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In Reply We appreciate the dialogue that has been generated from our study1 because it shows the continued interest in providing optimal care for surgical patients. While we certainly acknowledge the difficulty with demonstrating efficacious infection reduction techniques, our position for evidence-based policies that are focused on improving patient outcomes, while minimizing financial and environmental burden remain.
Thomas highlighted the ambiguity of operating room policy regarding arm cover between countries. The lack of consensus on the topic stems from a need for quality scientific research regarding the subject matter. Preventing the devastating outcomes associated with surgical site infections (SSIs) should not be left up to guesses.
We acknowledge and commend the Association of Perioperative Registered Nurses for their continued focus in optimizing perioperative care and for modifying their guidelines in July 2019 prior to the publication of our study. However, the new guidelines raise similar concerns of waste without proven patient benefit. The updated recommendations are based off a single study by Markel et al2 that found a statistically significant reduction in airborne particle sizes when arms were covered with disposable sleeves while patients were undergoing preoperative skin preparation. Despite a reduction in particle sizes, there was not a significant difference in bacterial count and the settle plate colony-forming units. They did find a reduction in the bacterial genus Micrococcus vs coagulase negative Staphylococcus aureus and Corynebacterium; however, this genus of bacterium is unlikely to cause SSIs.2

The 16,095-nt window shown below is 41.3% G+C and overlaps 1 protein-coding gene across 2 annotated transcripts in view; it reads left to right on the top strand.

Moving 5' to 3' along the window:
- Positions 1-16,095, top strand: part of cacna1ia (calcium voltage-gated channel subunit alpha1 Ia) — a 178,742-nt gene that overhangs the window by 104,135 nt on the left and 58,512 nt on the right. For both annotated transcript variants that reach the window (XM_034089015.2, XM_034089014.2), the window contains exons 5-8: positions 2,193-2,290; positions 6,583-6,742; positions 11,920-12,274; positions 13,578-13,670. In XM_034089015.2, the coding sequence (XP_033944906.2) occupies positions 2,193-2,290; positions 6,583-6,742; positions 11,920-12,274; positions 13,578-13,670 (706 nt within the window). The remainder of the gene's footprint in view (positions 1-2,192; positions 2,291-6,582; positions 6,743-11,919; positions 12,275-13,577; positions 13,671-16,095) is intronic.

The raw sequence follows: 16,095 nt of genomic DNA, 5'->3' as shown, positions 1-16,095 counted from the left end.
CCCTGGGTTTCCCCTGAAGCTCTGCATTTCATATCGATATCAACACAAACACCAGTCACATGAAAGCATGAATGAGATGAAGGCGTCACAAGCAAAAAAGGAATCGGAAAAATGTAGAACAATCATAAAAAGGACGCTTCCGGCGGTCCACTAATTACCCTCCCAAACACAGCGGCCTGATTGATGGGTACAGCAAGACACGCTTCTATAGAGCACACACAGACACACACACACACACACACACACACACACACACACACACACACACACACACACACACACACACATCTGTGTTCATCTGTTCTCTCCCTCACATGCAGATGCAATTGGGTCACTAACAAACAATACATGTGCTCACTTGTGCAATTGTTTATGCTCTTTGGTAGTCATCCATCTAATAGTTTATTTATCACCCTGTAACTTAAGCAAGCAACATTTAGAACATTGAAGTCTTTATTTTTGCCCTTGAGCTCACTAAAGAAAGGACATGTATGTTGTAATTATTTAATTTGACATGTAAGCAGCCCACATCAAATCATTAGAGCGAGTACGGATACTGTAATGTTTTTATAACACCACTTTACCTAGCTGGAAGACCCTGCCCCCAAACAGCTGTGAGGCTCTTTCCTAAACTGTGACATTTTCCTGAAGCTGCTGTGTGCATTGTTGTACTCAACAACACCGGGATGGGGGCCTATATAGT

Most causes of SSI are owing to the patient’s endogenous flora.3 Mundhada et al4 investigated the microbiology of SSIs of class 1 and 2 surgical wounds across multiple surgical subspecialties and found the most common bacteria isolated were S aureus (29%), Escherichia coli (21%), Pseudomonas aeruginosa (19%), Klebsiella pneumoniae (15%), Acinetobacter (12%) and Staphylococcus epidermidis (4%). Interestingly, there were no SSIs reported caused by Micrococcus,1,4 supporting the current stance in the literature that the association between airborne contaminants, bacteria, and SSI incidence has yet to be validated. In our opinion, the current recommendations will again lead to economic and environmental waste without patient benefit.
The resultant environmental burden following policy implementation in our study1 is certainly quite significant. The environmentally extended input-output Life Cycle Assessment model provided by Thiel et al showed an estimated 344 613 kg of carbon dioxide (or the equivalent of an additional 73 cars on the road) were produced as a result of the “Blue Jacket Policy.” This analysis provides excellent perspective for readers. The increased trash disposal also bears a financial cost, adding to the already enormous $1.7 million price tag that came with 2 years of disposable jacket use.
We believe our study is bigger than disposable jackets and infection prevention. It serves to call attention to the importance of evidence-based research prior to implementation of new policies, which will undoubtedly help reduce economic and environmental burden without compromising patient care.
Corresponding Author: Erik J. Stapleton, DO, MS, Northwell Health, 888 Old Country Rd, Plainview, NY 11803 (firstname.lastname@example.org; email@example.com).
Published Online: March 4, 2020. doi:10.1001/jamasurg.2019.6380
Conflict of Interest Disclosures: None reported.
Additional Contributions: The authors would like to thank Jonathon Lentz, DO, for his invaluable contribution to this commentary.
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Stapleton EJ, Frane N, Bitterman AD. Use of Disposable Perioperative Jackets and Surgical Site Infections—Reply. JAMA Surg. Published online March 04, 2020. doi:10.1001/jamasurg.2019.6380
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